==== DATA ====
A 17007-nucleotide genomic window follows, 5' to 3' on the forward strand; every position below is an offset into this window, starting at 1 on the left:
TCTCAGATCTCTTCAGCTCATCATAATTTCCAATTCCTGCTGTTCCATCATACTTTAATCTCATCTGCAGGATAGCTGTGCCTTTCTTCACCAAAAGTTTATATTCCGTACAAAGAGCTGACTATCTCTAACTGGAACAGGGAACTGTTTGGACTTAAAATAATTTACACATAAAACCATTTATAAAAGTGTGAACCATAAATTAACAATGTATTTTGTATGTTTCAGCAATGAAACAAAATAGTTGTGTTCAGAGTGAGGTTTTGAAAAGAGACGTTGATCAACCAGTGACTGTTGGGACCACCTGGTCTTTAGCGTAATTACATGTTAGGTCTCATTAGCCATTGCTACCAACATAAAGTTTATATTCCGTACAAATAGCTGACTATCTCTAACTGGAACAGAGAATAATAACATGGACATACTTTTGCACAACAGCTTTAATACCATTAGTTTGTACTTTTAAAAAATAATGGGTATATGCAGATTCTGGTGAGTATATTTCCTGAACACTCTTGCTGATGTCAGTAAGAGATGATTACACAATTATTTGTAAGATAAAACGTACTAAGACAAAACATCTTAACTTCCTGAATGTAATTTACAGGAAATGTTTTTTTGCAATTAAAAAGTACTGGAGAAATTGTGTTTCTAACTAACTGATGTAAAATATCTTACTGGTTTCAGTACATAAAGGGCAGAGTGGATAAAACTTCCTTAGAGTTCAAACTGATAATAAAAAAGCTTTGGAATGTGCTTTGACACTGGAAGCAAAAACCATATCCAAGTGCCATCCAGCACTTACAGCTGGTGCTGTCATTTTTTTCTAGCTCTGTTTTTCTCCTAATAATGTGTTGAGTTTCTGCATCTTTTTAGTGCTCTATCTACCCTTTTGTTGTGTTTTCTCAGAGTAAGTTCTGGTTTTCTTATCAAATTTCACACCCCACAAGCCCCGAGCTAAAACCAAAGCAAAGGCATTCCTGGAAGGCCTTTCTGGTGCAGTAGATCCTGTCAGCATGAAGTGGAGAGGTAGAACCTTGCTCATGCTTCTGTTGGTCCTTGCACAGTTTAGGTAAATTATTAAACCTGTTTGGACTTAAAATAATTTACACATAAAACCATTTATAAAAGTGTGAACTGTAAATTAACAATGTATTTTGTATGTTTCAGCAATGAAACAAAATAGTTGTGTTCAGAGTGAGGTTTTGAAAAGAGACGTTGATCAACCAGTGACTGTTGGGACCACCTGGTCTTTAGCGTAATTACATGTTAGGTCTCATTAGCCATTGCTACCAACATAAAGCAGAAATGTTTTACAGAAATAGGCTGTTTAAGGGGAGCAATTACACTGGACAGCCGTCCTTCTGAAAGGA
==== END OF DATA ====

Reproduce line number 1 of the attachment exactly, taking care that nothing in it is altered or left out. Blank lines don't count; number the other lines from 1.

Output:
A 17007-nucleotide genomic window follows, 5' to 3' on the forward strand; every position below is an offset into this window, starting at 1 on the left: